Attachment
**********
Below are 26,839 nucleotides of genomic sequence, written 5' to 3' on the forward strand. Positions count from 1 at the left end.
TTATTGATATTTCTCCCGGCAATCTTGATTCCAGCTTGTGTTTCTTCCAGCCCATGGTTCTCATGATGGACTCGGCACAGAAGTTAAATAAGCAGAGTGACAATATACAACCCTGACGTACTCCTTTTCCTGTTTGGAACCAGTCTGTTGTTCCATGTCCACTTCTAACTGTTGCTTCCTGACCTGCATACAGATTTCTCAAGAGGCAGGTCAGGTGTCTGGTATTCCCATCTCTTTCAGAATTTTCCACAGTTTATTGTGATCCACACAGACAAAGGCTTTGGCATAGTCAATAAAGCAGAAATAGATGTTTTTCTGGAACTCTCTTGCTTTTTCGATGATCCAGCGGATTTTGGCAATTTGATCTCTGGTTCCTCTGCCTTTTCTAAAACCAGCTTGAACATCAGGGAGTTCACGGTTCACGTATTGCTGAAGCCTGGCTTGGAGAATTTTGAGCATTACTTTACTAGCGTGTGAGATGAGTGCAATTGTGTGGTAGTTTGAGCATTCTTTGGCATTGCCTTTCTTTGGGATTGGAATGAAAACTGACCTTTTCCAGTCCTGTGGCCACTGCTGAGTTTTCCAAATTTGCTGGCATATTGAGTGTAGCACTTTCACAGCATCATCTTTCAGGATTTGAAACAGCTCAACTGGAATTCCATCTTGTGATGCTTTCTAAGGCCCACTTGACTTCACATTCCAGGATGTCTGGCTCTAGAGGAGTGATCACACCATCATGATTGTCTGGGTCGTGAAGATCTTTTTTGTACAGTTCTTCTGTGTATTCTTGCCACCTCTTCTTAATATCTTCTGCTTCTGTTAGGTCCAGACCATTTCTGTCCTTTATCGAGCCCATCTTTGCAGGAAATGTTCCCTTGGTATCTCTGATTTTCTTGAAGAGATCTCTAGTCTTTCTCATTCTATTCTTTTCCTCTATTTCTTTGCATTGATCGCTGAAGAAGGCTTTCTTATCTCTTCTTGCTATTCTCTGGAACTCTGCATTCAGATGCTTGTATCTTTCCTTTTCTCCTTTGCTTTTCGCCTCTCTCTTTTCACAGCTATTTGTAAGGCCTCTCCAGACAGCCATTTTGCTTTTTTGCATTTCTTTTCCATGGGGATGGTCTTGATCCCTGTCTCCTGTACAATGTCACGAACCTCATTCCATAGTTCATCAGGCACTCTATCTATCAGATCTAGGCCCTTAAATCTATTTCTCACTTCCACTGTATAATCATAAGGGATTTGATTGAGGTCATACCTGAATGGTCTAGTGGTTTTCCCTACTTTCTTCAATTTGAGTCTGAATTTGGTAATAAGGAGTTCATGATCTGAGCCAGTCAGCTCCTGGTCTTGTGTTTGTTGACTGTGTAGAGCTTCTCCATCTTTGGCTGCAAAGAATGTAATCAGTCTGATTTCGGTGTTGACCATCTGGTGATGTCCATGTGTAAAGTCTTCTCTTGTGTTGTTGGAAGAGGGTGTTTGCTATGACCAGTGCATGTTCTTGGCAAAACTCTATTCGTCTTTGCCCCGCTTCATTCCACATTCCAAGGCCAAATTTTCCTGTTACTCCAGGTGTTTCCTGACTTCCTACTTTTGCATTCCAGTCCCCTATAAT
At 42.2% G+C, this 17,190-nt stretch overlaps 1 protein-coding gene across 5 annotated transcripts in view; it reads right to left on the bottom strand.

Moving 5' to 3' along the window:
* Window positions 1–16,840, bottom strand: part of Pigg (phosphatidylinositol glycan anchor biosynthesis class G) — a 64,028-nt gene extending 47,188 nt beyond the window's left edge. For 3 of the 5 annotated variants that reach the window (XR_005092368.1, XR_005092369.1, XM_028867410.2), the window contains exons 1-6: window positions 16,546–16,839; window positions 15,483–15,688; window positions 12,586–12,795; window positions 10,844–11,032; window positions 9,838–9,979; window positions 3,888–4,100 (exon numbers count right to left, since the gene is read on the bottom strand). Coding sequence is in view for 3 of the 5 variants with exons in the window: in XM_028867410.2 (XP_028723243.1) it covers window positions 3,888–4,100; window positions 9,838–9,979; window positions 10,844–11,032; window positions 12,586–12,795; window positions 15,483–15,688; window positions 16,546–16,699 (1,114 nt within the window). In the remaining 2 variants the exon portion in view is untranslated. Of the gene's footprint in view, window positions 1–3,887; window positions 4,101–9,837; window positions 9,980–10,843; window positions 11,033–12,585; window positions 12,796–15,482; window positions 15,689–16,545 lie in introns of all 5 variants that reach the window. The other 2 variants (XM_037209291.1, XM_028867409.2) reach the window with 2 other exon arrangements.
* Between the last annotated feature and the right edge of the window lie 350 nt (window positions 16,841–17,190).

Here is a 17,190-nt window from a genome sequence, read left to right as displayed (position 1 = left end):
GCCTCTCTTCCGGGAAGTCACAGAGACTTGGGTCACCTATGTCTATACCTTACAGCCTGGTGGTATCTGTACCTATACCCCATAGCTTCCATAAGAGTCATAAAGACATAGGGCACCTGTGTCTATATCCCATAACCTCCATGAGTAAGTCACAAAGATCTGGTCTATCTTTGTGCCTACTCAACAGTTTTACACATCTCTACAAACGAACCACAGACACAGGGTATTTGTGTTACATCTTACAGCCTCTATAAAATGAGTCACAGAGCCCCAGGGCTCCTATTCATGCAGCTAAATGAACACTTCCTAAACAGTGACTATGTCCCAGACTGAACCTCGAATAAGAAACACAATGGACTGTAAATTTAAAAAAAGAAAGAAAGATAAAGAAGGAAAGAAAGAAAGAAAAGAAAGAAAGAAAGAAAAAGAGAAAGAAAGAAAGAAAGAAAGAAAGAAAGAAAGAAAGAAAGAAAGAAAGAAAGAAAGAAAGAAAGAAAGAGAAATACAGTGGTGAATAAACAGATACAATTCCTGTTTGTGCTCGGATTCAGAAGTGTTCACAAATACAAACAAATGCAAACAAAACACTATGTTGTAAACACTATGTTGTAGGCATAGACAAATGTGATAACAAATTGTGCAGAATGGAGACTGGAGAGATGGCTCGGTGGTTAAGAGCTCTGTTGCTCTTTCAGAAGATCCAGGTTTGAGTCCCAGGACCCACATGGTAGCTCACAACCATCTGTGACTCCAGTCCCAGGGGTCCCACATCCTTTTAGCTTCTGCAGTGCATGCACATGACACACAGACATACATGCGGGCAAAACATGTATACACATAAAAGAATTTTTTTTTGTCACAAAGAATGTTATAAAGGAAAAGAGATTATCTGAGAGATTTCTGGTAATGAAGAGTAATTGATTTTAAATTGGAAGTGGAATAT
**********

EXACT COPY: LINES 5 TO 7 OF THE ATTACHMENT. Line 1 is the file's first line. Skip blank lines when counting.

* Window positions 1–16,840, bottom strand: part of Pigg (phosphatidylinositol glycan anchor biosynthesis class G) — a 64,028-nt gene extending 47,188 nt beyond the window's left edge. For 3 of the 5 annotated variants that reach the window (XR_005092368.1, XR_005092369.1, XM_028867410.2), the window contains exons 1-6: window positions 16,546–16,839; window positions 15,483–15,688; window positions 12,586–12,795; window positions 10,844–11,032; window positions 9,838–9,979; window positions 3,888–4,100 (exon numbers count right to left, since the gene is read on the bottom strand). Coding sequence is in view for 3 of the 5 variants with exons in the window: in XM_028867410.2 (XP_028723243.1) it covers window positions 3,888–4,100; window positions 9,838–9,979; window positions 10,844–11,032; window positions 12,586–12,795; window positions 15,483–15,688; window positions 16,546–16,699 (1,114 nt within the window). In the remaining 2 variants the exon portion in view is untranslated. Of the gene's footprint in view, window positions 1–3,887; window positions 4,101–9,837; window positions 9,980–10,843; window positions 11,033–12,585; window positions 12,796–15,482; window positions 15,689–16,545 lie in introns of all 5 variants that reach the window. The other 2 variants (XM_037209291.1, XM_028867409.2) reach the window with 2 other exon arrangements.
* Between the last annotated feature and the right edge of the window lie 350 nt (window positions 16,841–17,190).

Here is a 17,190-nt window from a genome sequence, read left to right as displayed (position 1 = left end):